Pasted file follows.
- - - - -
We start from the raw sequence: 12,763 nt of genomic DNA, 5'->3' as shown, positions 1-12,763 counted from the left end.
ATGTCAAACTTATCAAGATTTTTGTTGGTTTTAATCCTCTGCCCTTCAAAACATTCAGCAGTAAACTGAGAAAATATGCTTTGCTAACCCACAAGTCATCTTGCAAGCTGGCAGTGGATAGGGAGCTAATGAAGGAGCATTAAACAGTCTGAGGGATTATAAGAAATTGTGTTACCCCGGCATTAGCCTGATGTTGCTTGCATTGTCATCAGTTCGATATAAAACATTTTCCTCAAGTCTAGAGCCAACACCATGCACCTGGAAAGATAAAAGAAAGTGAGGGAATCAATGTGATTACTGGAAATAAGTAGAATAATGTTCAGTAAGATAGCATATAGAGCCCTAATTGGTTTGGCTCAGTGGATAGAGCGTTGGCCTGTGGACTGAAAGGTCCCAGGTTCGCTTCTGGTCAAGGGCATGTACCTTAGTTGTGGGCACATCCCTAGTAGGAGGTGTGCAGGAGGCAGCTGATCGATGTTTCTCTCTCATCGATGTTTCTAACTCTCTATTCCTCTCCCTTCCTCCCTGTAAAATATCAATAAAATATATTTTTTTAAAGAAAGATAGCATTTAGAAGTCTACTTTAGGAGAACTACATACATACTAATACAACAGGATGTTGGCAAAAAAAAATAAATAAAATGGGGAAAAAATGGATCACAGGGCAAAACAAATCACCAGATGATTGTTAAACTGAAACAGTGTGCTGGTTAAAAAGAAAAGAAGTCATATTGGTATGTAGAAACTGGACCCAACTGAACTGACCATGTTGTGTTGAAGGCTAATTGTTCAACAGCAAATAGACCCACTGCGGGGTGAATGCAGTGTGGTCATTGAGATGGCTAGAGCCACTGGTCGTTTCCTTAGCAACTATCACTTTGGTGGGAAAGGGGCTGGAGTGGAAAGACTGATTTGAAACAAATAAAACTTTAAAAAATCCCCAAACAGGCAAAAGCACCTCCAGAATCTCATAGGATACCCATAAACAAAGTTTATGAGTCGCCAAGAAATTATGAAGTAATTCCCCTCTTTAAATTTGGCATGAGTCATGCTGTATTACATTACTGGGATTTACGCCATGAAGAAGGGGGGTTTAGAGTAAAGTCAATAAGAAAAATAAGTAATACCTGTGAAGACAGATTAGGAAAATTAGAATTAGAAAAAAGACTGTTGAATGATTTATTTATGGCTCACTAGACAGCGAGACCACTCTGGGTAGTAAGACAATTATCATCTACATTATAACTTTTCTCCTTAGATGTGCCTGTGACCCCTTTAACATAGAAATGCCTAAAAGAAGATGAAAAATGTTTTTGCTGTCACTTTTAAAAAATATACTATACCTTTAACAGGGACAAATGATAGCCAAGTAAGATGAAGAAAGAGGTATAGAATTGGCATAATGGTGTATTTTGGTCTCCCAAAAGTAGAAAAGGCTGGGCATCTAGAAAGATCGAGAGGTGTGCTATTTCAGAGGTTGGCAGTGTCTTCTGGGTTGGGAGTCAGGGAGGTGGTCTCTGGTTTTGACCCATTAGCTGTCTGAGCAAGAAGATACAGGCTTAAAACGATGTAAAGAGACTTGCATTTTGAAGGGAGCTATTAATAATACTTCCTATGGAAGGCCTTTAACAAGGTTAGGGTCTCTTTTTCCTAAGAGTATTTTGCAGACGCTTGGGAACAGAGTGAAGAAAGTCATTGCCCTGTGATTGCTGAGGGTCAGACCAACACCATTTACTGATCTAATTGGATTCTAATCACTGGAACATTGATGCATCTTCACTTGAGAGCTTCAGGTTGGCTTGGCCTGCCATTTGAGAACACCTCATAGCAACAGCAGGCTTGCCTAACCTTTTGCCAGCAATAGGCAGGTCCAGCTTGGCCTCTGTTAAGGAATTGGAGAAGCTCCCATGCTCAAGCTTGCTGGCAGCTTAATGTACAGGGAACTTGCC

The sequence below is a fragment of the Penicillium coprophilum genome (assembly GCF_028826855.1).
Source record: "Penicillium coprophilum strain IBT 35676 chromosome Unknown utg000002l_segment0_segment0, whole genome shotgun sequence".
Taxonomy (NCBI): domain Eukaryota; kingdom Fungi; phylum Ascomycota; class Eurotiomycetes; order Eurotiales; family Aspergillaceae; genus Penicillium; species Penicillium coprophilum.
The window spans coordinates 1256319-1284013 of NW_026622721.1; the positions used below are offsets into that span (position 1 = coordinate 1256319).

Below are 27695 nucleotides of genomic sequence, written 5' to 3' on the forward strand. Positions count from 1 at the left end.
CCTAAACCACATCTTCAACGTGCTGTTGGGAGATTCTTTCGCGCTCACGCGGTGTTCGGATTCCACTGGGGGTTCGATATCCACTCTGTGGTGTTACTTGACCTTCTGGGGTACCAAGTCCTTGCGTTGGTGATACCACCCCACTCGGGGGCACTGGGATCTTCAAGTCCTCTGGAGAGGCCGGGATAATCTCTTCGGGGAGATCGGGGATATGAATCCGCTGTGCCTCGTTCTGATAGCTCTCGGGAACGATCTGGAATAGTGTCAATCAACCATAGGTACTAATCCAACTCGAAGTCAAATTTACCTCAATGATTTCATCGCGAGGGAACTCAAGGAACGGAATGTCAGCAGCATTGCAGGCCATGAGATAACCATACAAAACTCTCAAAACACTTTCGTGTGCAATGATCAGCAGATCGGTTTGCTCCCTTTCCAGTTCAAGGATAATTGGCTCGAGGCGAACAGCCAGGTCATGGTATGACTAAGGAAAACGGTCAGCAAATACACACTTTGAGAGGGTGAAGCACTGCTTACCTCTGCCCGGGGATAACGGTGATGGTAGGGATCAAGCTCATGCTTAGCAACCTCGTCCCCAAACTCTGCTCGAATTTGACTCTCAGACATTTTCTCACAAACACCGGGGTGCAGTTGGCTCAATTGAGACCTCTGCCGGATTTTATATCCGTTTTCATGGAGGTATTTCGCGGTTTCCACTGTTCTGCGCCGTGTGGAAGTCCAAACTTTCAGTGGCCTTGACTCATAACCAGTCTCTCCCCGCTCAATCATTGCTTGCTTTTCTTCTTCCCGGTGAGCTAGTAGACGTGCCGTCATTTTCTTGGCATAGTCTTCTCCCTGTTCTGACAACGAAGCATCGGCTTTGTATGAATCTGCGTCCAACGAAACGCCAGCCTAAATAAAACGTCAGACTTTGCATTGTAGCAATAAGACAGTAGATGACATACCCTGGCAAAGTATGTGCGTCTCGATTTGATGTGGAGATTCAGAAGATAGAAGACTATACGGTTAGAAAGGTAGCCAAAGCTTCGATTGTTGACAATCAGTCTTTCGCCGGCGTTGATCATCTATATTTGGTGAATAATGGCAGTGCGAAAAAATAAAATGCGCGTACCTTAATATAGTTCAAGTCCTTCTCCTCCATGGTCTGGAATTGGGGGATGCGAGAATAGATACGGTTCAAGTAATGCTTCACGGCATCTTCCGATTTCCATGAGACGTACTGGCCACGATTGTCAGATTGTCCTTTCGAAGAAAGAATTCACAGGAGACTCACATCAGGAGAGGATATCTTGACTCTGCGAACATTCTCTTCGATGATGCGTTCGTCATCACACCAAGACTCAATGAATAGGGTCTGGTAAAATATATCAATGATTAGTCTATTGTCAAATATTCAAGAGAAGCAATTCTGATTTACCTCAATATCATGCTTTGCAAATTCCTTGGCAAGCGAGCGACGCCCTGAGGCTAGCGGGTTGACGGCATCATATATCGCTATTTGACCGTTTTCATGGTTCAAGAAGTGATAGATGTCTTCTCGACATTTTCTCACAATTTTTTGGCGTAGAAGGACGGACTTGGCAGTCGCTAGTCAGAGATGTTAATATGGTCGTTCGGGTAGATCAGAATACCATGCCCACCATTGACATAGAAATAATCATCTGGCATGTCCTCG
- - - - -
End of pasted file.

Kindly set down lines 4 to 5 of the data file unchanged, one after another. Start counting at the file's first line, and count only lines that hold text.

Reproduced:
Source record: "Penicillium coprophilum strain IBT 35676 chromosome Unknown utg000002l_segment0_segment0, whole genome shotgun sequence".
Taxonomy (NCBI): domain Eukaryota; kingdom Fungi; phylum Ascomycota; class Eurotiomycetes; order Eurotiales; family Aspergillaceae; genus Penicillium; species Penicillium coprophilum.